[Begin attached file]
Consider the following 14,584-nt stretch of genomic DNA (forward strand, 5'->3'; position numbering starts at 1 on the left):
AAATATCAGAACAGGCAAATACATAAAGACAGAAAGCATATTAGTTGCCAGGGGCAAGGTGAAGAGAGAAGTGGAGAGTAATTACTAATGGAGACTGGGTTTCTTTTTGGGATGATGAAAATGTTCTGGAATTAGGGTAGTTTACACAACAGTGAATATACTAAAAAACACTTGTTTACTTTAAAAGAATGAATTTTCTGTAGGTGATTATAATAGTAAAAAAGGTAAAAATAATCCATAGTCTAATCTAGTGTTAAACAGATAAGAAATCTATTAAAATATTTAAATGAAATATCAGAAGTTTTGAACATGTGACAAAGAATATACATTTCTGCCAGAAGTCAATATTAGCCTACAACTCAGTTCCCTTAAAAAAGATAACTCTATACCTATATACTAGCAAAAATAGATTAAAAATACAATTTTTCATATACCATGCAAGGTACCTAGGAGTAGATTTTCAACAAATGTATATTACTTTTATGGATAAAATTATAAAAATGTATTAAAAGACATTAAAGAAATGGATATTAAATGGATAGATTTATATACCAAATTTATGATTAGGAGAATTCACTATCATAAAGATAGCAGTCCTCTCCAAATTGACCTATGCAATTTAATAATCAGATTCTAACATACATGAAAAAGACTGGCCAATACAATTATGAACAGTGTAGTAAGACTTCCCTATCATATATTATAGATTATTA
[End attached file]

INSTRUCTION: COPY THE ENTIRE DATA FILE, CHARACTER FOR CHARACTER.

Consider the following 14,584-nt stretch of genomic DNA (forward strand, 5'->3'; position numbering starts at 1 on the left):
AAATATCAGAACAGGCAAATACATAAAGACAGAAAGCATATTAGTTGCCAGGGGCAAGGTGAAGAGAGAAGTGGAGAGTAATTACTAATGGAGACTGGGTTTCTTTTTGGGATGATGAAAATGTTCTGGAATTAGGGTAGTTTACACAACAGTGAATATACTAAAAAACACTTGTTTACTTTAAAAGAATGAATTTTCTGTAGGTGATTATAATAGTAAAAAAGGTAAAAATAATCCATAGTCTAATCTAGTGTTAAACAGATAAGAAATCTATTAAAATATTTAAATGAAATATCAGAAGTTTTGAACATGTGACAAAGAATATACATTTCTGCCAGAAGTCAATATTAGCCTACAACTCAGTTCCCTTAAAAAAGATAACTCTATACCTATATACTAGCAAAAATAGATTAAAAATACAATTTTTCATATACCATGCAAGGTACCTAGGAGTAGATTTTCAACAAATGTATATTACTTTTATGGATAAAATTATAAAAATGTATTAAAAGACATTAAAGAAATGGATATTAAATGGATAGATTTATATACCAAATTTATGATTAGGAGAATTCACTATCATAAAGATAGCAGTCCTCTCCAAATTGACCTATGCAATTTAATAATCAGATTCTAACATACATGAAAAAGACTGGCCAATACAATTATGAACAGTGTAGTAAGACTTCCCTATCATATATTATAGATTATTA